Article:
Highlights saved before July 30, 2012 will not be displayed on their respective source pages.

You can easily re-create the highlights by opening the book page or article, selecting the text, and clicking “Highlight.”

Citations (0)
Some of your citations are legacy items.

Any citation created before July 30, 2012 will labeled as a “Cited page.” New citations will be saved as cited passages, pages or articles.

We also added the ability to view new citations from your projects or the book or article where you created them.

Notes (0)
Bookmarks (0)

You have no saved items from this article

Project items include:
  • Saved book/article
  • Highlights
  • Quotes/citations
  • Notes
  • Bookmarks
Notes
Cite this article

Cited article

Style
Citations are available only to our active members.
Sign up now to cite pages or passages in MLA, APA and Chicago citation styles.

(Einhorn, 1992, p. 25)

(Einhorn 25)

1

1. Lois J. Einhorn, Abraham Lincoln, the Orator: Penetrating the Lincoln Legend (Westport, CT: Greenwood Press, 1992), 25, http://www.questia.com/read/27419298.

Cited article

Economics and Property Rights
Settings

Settings

Typeface
Text size Smaller Larger Reset View mode
Search within

Search within this article

Look up

Look up a word

  • Dictionary
  • Thesaurus
Please submit a word or phrase above.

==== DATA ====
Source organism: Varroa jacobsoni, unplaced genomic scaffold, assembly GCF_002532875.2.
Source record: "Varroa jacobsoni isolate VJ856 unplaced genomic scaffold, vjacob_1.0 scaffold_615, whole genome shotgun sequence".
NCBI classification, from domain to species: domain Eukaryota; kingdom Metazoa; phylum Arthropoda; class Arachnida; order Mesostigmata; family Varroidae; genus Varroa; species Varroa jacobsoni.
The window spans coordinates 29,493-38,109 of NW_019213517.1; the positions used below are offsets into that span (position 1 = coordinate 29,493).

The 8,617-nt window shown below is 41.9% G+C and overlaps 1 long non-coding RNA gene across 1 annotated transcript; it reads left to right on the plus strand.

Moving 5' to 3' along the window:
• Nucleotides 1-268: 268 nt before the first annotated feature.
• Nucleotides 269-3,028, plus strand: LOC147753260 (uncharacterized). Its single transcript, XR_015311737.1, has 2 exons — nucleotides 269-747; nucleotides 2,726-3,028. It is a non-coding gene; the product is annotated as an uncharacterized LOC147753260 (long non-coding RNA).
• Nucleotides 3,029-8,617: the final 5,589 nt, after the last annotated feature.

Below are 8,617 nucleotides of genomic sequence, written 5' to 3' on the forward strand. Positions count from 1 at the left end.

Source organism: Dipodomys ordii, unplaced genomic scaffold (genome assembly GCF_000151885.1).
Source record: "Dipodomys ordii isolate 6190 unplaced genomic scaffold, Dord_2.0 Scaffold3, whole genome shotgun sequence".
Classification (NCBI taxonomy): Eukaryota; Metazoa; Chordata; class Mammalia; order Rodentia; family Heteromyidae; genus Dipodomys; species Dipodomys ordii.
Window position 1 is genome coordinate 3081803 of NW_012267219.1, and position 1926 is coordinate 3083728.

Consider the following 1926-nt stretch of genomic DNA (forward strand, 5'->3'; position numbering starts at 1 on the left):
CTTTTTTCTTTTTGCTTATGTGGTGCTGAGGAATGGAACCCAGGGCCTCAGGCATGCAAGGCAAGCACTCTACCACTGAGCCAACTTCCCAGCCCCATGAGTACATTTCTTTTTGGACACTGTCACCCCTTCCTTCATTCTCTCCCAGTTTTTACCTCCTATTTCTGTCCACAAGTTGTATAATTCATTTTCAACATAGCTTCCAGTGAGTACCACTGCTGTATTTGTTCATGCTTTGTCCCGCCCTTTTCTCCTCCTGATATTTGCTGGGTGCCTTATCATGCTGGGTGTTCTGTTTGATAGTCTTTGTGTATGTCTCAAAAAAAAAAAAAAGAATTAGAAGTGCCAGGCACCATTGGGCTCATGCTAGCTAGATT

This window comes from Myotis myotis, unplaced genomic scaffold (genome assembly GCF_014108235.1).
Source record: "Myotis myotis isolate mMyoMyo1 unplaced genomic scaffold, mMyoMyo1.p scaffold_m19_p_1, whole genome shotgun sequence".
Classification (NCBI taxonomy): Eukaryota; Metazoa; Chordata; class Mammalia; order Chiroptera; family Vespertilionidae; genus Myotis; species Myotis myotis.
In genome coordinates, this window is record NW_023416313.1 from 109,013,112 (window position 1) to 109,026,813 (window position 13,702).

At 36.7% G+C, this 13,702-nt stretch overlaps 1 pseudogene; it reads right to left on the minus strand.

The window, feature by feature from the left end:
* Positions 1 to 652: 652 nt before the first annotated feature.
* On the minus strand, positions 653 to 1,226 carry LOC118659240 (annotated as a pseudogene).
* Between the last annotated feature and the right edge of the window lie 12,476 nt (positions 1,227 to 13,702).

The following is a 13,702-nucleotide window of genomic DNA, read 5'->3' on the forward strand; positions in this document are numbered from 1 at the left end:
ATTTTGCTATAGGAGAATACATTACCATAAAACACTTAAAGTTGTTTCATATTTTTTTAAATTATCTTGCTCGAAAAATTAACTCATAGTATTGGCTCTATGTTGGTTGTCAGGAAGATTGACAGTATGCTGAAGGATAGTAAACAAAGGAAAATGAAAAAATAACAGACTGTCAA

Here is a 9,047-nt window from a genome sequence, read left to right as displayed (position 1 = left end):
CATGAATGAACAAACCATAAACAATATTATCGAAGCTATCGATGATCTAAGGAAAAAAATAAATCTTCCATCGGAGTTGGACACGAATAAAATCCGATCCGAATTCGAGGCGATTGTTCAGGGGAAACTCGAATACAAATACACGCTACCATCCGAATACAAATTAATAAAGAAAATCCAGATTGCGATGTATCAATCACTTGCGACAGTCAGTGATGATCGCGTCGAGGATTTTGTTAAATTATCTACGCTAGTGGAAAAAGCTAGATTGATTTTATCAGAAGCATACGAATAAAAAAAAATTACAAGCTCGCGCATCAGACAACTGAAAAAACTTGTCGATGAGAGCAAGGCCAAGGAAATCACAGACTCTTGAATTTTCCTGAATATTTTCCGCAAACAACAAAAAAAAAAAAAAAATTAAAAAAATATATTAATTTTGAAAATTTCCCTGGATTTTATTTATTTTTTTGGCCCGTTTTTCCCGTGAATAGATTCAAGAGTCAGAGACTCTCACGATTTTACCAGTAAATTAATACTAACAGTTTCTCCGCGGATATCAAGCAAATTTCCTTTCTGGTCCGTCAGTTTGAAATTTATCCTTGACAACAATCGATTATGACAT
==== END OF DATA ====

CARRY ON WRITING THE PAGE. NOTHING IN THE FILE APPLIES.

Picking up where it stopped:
Print this page

Print this page

Why can't I print more than one page at a time?

Full screen

matching results for page

Cited passage

Style
Citations are available only to our active members.
Sign up now to cite pages or passages in MLA, APA and Chicago citation styles.

"Portraying himself as an honest, ordinary person helped Lincoln identify with his audiences." (Einhorn, 1992, p. 25).

"Portraying himself as an honest, ordinary person helped Lincoln identify with his audiences." (Einhorn 25)

"Portraying himself as an honest, ordinary person helped Lincoln identify with his audiences."1

1. Lois J. Einhorn, Abraham Lincoln, the Orator: Penetrating the Lincoln Legend (Westport, CT: Greenwood Press, 1992), 25, http://www.questia.com/read/27419298.

Cited passage

Welcome to the new Questia Reader

The Questia Reader has been updated to provide you with an even better online reading experience.  It is now 100% Responsive, which means you can read our books and articles on any sized device you wish.  All of your favorite tools like notes, highlights, and citations are still here, but the way you select text has been updated to be easier to use, especially on touchscreen devices.  Here's how:

1. Click or tap the first word you want to select.
2. Click or tap the last word you want to select.

OK, got it!

Thanks for trying Questia!

Please continue trying out our research tools, but please note, full functionality is available only to our active members.

Your work will be lost once you leave this Web page.

For full access in an ad-free environment, sign up now for a FREE, 1-day trial.

Already a member? Log in now.